Countersunk screws have different heads. Screws that can be countersunk have the following screw heads:
- countersunk head
- lens countersunk head
- round head
Nuts can also be countersunk.
If you need to cut an internal thread in the drill hole for the screw, countersinking is the second step in the work process after you have drilled (and deburred) the drill hole. Once you have made the countersink, all you have to do is cut the internal thread. How to do these other steps is explained in our article "How to cut an internal thread in three steps".
The right countersink
Countersunk head screws
Countersink / Slotted taper
Lens countersunk head screws
Countersink / Slotted taper
Countersunk screw in through hole
Cylinder-head screw in through hole
In our last blog post "The structure and application of countersinks" we described the structure and the different fields of application of countersinks in detail.
Flat countersinks have a fixed guide at the tip, which is inserted into the pre-drilled hole. This ensures stable guidance and precise working.
Countersinking with the countersink
You only need the diameter of the screw head. The best way to measure is to use a calliper.
When you have measured the diameter of the head, use the corresponding countersink with a lager diameter. Use the tool to make your countersink.
When countersinking a screw you cut with the countersink the depth by feel.
Lowering with the flat countersink
With the flat countersink, in addition to the head diameter, you also need the height of the hexagon socket screw to determine the countersink depth.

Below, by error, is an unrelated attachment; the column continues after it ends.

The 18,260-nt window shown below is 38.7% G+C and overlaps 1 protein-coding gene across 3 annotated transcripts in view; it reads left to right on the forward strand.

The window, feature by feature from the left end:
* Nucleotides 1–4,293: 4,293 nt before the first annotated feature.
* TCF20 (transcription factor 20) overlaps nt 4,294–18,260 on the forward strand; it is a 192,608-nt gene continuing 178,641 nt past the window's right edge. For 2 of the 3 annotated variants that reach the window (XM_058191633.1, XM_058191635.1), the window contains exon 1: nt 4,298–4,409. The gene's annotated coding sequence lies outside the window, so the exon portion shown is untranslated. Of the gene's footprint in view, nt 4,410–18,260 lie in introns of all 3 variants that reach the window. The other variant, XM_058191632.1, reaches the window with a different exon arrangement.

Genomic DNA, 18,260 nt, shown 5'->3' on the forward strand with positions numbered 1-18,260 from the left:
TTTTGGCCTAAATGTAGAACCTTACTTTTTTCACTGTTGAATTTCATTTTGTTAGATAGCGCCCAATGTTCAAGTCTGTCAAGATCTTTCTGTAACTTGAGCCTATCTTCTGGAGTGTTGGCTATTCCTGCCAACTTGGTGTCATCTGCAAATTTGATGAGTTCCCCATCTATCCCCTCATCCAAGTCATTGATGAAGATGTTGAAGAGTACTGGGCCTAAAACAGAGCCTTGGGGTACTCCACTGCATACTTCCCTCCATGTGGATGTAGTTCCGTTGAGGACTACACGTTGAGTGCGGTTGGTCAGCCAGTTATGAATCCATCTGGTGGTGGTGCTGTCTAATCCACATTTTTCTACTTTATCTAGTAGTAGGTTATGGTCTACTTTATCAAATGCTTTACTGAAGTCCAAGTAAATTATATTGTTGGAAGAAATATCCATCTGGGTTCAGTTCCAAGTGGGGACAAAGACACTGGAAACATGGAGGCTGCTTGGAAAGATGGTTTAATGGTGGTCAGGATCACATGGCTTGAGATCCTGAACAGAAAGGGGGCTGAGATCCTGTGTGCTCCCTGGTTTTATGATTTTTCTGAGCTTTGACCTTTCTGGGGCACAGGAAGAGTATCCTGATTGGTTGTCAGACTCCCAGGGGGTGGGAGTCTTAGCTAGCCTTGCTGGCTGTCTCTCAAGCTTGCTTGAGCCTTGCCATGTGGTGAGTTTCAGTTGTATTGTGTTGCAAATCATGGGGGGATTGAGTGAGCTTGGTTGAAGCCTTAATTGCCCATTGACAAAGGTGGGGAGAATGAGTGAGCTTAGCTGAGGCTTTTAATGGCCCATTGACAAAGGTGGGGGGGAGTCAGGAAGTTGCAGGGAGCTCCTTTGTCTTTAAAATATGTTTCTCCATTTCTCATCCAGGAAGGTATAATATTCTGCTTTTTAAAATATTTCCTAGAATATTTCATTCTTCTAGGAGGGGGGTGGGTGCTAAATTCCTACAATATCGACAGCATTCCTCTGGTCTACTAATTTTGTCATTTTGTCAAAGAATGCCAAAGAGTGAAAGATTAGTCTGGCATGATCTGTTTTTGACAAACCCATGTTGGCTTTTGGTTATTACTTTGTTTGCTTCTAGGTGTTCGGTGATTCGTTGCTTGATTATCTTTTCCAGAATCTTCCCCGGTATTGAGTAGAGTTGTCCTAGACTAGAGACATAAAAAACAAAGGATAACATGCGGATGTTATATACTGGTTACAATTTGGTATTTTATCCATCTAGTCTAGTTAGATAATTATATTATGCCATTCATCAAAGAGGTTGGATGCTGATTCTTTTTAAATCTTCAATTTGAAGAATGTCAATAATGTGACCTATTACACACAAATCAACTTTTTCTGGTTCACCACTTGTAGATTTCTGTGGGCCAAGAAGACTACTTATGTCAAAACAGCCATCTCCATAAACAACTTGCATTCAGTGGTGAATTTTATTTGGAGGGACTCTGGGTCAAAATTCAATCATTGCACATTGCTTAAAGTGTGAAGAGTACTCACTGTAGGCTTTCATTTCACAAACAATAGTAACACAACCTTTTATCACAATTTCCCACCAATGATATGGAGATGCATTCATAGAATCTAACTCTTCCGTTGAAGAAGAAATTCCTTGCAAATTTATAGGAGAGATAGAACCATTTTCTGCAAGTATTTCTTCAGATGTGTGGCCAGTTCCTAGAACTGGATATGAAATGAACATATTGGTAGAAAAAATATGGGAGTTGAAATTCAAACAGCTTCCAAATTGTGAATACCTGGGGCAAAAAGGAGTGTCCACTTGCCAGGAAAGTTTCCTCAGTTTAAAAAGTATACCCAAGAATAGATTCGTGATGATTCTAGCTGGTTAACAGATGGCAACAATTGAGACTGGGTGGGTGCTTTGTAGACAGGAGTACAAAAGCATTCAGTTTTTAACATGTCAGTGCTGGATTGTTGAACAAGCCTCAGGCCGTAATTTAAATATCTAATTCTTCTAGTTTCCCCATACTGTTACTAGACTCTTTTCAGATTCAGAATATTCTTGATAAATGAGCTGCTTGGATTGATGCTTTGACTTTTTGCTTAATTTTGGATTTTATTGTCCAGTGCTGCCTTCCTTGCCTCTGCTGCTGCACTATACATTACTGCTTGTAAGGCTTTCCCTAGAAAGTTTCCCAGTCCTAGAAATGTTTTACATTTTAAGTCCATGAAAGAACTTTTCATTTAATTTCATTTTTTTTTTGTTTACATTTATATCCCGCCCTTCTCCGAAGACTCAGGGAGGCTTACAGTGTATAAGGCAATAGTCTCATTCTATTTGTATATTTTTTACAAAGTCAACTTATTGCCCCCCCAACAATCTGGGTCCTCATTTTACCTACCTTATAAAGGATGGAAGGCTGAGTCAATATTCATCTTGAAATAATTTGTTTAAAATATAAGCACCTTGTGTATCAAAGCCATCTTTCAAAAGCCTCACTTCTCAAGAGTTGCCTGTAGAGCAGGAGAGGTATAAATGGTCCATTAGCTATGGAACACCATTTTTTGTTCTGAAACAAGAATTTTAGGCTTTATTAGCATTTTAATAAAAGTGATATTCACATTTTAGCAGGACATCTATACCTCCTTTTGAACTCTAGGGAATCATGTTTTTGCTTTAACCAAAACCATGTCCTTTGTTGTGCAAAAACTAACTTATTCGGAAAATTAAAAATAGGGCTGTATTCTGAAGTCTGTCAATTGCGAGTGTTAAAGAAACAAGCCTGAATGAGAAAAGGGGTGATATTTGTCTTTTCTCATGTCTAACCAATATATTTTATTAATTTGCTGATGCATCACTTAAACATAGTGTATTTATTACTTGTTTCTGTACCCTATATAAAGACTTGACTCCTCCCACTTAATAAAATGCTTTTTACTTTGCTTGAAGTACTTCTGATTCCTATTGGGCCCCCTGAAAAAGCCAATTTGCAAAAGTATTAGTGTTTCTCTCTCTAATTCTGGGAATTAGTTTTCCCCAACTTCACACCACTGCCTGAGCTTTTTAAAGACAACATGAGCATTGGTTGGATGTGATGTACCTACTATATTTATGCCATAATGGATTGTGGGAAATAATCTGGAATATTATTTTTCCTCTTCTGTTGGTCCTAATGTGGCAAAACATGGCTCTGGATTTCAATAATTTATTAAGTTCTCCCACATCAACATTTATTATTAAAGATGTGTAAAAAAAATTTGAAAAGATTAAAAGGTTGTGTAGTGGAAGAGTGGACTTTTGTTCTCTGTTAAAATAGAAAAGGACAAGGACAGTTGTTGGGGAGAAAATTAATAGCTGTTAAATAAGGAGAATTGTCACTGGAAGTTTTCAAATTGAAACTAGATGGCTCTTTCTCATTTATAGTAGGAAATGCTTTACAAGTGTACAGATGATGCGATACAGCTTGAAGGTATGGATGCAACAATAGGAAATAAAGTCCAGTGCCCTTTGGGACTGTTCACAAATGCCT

With a hexagon head screw (also called a wrench screw), which you can only tighten with a socket wrench or pipe wrench, you need a larger diameter for the countersink. For this you need to measure the diameter of your wrench.
Note: In very rare cases a flat washer is used. Then the height of the washer is added to the countersinking depth. It is also likely that the washer will have a larger diameter than the head of the hexagon head screw. This diameter is then also needed for the countersink. Use the next larger countersink to make sure that the washer fits into your countersink.
When selecting the correct flat countersink, note that it is available in two versions: for through hole and thread core hole. With the through-hole there is a thread only in the second material. With the threaded core hole, both materials have a thread.
The diameter of the fixed guide for the through hole is larger than for the thread core hole. For a through hole for thread M12 (grade fine) the pin diameter is 13.0 mm. For the thread core hole, the pin diameter for the M12 thread is 10.2 mm.
There are countersinks made of HSS, HSSE-Co 5 and hard metal, which are finished with a TiN, TiAlN or RUnaTEC coating, for different fields of application. The following overview will help you to find the right countersink.
Make sure that the cutting speed is very low when lowering, especially when using hard materials such as hardwood or metal. Apply less force when processing, because countersinking only requires light pressure.
Conclusion and summary
Sinking a screw is basically very simple.
You need the diameter of the head of your screw and off you go. With the head's diameter, whether for countersinks or flat countersinks, you have the measurement for the selection of the right countersink.
In the application, you drill with the countersink up to the maximum diameter. For the flat countersink, you will also need to measure the height of the screw head to know how far into the workpiece you need to drill and what type of hole (through hole or thread core hole) you need to drill. Then, you can countersink your screw in the material flush with the surface.
You can find our countersink 90° and 82°, and flat countersink at Products > Countersink.
If you have trouble finding the right sheet drill, please do not hesitate to contact us.